Sat, Jan 07, 2017 - Page 7 News List

UK may face a ‘very hard Brexit’: Norway’s Solberg

POWDER KEPT DRY:The British prime minister has said little publicly about her negotiating position, arguing that to do so would weaken London’s hand in talks

Reuters, SEEON, Germany

Britain lacks experience in international negotiations due to its long membership of the EU and this could slow talks on its departure from the bloc, the premier of non-EU member Norway said, adding that she feared “a very hard Brexit.”

British Prime Minister Theresa May intends to launch by the end of March the two-year process of negotiations to leave the EU.

In an interview with Reuters, Norwegian Prime Minister Erna Solberg said she hoped Britain would be able to negotiate an agreement that keeps it very close to the EU, but it would be a difficult task.

“And we do feel that sometimes when we are discussing with Britain, that their speed is limited by the fact that it is such a long time since they have negotiated” alone on such issues, she said late on Wednesday.

“I fear a very hard Brexit, but I hope we will find a better solution,” Solberg said.

Although not in the EU, Norway is part of the bloc’s single market and allows free movement for EU workers. It also contributes to the EU budget and participates in Europe’s open-border Schengen agreement.

Some Britons favor a Norway-style close relationship with the EU after Brexit. Others argue for a “hard Brexit” that would take Britain out of both the single market and the bloc’s customs union. Britain has never been included in the Schengen scheme.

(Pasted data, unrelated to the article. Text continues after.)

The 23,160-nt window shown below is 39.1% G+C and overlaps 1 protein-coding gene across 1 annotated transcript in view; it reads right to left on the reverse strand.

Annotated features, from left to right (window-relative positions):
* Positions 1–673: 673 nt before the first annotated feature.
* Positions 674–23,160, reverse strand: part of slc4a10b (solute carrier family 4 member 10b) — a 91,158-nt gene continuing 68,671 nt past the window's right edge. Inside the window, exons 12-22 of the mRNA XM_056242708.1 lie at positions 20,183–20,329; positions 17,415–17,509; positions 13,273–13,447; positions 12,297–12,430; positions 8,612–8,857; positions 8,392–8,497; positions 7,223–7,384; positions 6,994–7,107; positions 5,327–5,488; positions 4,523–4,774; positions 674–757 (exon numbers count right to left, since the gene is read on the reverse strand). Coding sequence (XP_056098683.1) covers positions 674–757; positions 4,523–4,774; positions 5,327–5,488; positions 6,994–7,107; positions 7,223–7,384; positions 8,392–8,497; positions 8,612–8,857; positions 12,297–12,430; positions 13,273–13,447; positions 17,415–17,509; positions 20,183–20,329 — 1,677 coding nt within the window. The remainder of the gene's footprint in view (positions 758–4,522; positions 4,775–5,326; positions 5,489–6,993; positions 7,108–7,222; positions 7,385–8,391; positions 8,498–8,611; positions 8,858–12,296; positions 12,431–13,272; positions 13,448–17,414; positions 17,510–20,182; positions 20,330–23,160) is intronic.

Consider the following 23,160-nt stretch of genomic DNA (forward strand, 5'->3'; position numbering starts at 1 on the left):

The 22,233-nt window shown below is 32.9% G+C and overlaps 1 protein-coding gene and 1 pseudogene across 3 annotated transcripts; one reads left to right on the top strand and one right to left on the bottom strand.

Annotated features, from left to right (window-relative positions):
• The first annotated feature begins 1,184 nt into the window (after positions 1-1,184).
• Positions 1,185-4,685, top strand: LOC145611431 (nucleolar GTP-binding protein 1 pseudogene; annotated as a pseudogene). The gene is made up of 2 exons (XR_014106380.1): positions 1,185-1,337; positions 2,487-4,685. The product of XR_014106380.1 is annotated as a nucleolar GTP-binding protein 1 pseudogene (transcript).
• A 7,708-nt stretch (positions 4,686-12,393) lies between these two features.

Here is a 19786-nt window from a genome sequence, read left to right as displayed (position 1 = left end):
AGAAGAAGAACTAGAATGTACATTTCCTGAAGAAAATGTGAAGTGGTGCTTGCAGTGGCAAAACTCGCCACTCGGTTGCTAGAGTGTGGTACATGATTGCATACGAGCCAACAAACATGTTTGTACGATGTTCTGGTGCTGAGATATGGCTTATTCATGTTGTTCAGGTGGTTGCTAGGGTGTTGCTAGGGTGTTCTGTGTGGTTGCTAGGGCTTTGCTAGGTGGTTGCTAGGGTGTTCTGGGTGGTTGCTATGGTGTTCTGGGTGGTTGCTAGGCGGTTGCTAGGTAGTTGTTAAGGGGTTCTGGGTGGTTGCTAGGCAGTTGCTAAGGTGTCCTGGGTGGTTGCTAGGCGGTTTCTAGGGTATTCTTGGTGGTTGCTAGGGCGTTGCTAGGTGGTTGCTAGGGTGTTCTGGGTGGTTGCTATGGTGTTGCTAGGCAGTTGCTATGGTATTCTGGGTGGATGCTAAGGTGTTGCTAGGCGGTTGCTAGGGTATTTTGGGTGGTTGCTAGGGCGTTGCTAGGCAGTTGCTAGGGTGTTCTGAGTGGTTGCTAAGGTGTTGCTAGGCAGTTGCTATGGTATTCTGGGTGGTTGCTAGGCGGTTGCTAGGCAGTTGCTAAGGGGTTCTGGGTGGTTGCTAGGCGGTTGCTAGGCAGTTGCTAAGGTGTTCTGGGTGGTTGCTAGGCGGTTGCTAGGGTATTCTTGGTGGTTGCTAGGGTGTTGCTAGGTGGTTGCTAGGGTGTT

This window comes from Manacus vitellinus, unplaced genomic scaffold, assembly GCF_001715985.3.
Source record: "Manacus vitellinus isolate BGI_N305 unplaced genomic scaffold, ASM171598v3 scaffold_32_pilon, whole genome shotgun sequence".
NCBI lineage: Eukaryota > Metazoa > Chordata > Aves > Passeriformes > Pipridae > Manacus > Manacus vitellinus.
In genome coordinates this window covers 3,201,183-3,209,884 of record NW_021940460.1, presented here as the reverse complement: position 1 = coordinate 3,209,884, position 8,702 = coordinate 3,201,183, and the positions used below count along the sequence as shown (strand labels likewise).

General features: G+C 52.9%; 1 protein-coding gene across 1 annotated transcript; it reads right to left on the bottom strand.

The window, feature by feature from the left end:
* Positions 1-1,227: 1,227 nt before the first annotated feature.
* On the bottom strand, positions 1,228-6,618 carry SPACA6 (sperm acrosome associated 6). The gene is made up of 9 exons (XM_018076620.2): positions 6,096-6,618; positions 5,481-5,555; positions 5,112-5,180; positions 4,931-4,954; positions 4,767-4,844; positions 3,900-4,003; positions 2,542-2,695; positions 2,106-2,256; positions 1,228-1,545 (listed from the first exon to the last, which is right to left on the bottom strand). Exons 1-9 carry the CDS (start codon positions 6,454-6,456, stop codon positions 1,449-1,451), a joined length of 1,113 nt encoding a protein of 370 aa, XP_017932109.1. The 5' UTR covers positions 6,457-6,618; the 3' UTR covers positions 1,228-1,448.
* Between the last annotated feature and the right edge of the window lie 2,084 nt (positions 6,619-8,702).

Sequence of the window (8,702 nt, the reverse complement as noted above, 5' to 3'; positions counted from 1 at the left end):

May has so far said little publicly about her negotiating position, arguing that to do so would weaken London’s hand in the talks.

A spokesman for the British Department for Exiting the EU said the government was preparing for a “smooth and orderly exit” and was confident a deal could be reached that worked in the interests of both sides.

“We have been clear that we are seeking a bespoke arrangement that is unique to Britain, one that gives our businesses the maximum freedom to trade with and operate in the single market but also allows us to make our own decisions on immigration,” the spokesman said.

In a move that highlighted tensions at the heart of the British government over how to handle Brexit, the British ambassador to the EU, Ivan Rogers, resigned this week.

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